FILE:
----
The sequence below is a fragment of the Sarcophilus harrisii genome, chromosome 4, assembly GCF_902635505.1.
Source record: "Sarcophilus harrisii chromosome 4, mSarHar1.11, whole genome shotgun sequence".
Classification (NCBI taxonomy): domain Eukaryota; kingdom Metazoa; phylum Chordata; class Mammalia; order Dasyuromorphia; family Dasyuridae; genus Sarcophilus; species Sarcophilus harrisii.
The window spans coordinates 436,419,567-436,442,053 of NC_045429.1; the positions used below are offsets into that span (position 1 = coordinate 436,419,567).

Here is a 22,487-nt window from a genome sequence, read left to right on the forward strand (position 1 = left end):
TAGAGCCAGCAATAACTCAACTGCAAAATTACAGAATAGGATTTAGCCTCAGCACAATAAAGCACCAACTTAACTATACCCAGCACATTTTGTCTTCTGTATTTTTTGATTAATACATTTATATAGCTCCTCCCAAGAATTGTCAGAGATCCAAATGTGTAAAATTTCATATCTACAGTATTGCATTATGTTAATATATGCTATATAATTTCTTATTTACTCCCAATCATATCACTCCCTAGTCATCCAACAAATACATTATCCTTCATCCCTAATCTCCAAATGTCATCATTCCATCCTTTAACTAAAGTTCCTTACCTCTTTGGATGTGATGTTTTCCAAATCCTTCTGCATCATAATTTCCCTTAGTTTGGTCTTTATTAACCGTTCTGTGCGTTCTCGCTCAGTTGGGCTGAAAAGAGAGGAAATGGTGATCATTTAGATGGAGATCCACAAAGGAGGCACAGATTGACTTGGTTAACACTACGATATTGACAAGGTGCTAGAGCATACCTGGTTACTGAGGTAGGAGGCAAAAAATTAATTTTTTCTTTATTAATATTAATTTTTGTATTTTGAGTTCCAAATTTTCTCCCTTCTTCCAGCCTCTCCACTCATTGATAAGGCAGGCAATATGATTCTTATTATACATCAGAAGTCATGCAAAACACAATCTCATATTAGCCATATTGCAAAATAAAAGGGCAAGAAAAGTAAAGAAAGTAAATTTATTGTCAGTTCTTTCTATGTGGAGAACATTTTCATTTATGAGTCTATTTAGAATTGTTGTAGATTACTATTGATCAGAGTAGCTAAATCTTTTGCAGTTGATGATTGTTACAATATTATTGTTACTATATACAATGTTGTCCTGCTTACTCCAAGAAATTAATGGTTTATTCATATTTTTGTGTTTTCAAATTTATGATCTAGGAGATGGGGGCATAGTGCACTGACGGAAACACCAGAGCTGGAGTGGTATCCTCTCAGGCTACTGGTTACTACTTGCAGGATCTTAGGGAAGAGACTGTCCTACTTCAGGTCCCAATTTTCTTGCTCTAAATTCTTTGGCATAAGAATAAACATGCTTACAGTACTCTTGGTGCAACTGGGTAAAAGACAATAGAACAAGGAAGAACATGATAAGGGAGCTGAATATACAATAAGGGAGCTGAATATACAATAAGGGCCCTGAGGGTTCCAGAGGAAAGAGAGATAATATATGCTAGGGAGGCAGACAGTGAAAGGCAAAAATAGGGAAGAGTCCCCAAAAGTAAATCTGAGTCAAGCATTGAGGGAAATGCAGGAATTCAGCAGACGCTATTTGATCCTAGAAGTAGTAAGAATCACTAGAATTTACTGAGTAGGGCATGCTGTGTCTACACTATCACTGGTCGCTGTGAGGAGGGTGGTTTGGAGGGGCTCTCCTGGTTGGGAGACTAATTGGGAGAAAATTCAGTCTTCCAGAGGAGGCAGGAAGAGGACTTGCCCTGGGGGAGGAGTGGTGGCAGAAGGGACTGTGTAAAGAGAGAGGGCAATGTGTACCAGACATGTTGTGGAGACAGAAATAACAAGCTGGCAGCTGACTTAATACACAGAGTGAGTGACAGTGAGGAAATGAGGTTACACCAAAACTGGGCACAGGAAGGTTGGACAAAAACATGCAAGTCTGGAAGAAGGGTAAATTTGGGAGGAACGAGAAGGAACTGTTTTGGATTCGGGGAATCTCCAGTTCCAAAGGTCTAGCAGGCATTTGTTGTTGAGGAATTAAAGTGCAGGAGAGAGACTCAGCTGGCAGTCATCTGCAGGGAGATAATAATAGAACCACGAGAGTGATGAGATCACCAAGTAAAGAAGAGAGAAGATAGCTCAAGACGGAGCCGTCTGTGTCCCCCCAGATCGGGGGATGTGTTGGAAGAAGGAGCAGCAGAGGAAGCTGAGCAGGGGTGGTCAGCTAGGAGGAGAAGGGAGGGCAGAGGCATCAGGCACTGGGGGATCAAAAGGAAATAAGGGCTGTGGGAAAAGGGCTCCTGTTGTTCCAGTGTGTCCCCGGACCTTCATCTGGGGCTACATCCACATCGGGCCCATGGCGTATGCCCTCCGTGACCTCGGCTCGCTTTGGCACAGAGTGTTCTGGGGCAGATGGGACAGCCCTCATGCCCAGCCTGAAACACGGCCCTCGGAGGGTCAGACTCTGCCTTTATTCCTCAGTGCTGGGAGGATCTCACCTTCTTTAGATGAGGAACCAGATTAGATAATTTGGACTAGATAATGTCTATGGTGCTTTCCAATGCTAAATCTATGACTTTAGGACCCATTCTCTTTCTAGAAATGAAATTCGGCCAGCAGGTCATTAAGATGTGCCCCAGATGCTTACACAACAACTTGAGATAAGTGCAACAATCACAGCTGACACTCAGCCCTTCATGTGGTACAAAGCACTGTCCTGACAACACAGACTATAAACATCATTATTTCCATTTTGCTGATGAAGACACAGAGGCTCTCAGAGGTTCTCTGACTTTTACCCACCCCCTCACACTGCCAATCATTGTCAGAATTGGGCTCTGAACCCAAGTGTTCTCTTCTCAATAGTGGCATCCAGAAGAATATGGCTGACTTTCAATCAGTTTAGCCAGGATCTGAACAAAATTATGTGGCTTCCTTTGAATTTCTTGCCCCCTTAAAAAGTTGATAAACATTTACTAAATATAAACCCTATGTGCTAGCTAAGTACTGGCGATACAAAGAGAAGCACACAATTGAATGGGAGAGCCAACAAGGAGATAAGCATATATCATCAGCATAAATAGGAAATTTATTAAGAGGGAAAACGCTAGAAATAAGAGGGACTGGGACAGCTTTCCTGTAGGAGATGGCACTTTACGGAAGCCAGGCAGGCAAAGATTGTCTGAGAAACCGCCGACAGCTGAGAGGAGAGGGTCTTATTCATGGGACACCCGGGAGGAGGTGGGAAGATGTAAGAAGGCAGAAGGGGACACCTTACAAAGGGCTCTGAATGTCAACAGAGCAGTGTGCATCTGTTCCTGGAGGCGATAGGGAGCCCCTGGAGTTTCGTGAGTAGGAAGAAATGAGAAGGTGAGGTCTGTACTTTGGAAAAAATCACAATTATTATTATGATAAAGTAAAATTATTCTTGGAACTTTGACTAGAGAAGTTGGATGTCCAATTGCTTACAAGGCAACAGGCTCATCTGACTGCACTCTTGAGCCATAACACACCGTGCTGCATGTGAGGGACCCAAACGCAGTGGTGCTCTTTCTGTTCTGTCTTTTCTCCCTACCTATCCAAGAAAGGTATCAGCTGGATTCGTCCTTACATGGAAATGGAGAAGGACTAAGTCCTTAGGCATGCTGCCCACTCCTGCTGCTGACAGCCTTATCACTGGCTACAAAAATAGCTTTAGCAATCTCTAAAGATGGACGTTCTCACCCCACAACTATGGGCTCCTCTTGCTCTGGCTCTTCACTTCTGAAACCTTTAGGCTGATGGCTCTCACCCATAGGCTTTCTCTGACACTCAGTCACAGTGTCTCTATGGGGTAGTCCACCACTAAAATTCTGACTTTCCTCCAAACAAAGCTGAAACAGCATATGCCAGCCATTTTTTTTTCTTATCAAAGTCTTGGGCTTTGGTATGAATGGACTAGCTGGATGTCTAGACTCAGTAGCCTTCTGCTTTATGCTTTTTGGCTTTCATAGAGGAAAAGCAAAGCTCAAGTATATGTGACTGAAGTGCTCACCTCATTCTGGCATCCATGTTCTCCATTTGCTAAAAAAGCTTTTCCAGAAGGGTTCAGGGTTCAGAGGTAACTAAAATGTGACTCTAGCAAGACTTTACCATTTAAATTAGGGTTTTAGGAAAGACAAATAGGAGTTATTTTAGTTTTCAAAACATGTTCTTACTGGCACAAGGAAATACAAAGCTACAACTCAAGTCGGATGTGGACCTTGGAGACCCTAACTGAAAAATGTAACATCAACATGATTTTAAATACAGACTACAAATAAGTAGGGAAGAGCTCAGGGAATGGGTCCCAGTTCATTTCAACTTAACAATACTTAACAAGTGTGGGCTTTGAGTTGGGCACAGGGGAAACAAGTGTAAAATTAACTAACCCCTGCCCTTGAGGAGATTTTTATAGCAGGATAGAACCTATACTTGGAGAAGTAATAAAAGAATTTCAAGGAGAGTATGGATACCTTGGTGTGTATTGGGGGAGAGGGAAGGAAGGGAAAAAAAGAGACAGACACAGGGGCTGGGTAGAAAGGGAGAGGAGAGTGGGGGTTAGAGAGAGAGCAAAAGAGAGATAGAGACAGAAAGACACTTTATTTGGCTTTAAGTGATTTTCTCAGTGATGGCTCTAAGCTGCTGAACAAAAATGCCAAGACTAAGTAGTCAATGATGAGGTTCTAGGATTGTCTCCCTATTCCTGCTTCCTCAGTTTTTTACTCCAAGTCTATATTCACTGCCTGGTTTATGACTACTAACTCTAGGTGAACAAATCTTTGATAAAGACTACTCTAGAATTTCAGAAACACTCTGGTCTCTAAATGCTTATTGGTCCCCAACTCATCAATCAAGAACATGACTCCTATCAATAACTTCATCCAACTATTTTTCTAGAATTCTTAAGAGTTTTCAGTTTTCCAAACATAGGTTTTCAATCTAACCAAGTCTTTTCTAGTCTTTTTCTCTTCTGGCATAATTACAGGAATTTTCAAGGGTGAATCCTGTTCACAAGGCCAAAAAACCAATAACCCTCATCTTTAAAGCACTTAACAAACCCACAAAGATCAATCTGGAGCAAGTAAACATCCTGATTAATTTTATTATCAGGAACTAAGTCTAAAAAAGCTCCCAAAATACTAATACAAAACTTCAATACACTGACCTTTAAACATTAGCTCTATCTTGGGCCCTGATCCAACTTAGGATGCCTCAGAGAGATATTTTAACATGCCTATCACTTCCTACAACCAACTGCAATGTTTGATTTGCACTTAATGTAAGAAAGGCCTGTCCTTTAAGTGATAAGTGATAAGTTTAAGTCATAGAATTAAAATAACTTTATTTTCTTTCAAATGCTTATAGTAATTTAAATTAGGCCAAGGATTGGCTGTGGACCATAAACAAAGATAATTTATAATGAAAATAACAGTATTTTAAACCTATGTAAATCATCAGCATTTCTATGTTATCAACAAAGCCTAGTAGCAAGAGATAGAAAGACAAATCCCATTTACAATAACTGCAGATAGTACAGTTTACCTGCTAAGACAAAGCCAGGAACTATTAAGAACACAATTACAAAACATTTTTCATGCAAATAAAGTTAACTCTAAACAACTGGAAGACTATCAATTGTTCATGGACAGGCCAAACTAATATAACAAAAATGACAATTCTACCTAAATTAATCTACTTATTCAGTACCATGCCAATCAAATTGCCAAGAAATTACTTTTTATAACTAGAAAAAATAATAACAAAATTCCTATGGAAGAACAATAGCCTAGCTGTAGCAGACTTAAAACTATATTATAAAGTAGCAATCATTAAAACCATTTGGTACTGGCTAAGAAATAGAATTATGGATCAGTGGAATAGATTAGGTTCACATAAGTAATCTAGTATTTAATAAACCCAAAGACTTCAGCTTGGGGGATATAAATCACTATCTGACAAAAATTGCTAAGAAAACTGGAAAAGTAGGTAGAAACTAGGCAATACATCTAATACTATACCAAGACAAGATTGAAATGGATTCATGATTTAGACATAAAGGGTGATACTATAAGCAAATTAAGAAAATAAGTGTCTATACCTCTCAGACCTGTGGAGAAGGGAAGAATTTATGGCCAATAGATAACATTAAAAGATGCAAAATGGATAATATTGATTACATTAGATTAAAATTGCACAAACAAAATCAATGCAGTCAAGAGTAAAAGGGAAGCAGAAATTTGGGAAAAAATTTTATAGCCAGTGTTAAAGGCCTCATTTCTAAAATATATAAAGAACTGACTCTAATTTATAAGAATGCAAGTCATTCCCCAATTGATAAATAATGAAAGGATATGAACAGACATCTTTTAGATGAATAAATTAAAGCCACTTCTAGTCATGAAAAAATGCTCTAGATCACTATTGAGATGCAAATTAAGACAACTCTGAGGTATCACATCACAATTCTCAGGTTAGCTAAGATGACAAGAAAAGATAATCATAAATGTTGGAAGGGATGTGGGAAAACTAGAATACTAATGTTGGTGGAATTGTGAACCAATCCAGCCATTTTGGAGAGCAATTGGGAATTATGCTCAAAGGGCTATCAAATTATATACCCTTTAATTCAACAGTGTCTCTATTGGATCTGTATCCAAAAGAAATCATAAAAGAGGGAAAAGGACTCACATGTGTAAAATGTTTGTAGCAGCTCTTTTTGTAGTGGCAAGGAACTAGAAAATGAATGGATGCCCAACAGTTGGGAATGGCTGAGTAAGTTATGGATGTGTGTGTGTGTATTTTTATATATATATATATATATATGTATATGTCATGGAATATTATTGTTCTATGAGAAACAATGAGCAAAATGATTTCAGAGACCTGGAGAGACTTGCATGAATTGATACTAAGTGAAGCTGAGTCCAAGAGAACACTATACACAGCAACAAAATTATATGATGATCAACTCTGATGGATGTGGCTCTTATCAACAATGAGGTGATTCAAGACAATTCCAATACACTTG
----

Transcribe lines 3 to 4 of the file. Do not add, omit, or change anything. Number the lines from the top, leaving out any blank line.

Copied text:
Classification (NCBI taxonomy): domain Eukaryota; kingdom Metazoa; phylum Chordata; class Mammalia; order Dasyuromorphia; family Dasyuridae; genus Sarcophilus; species Sarcophilus harrisii.
The window spans coordinates 436,419,567-436,442,053 of NC_045429.1; the positions used below are offsets into that span (position 1 = coordinate 436,419,567).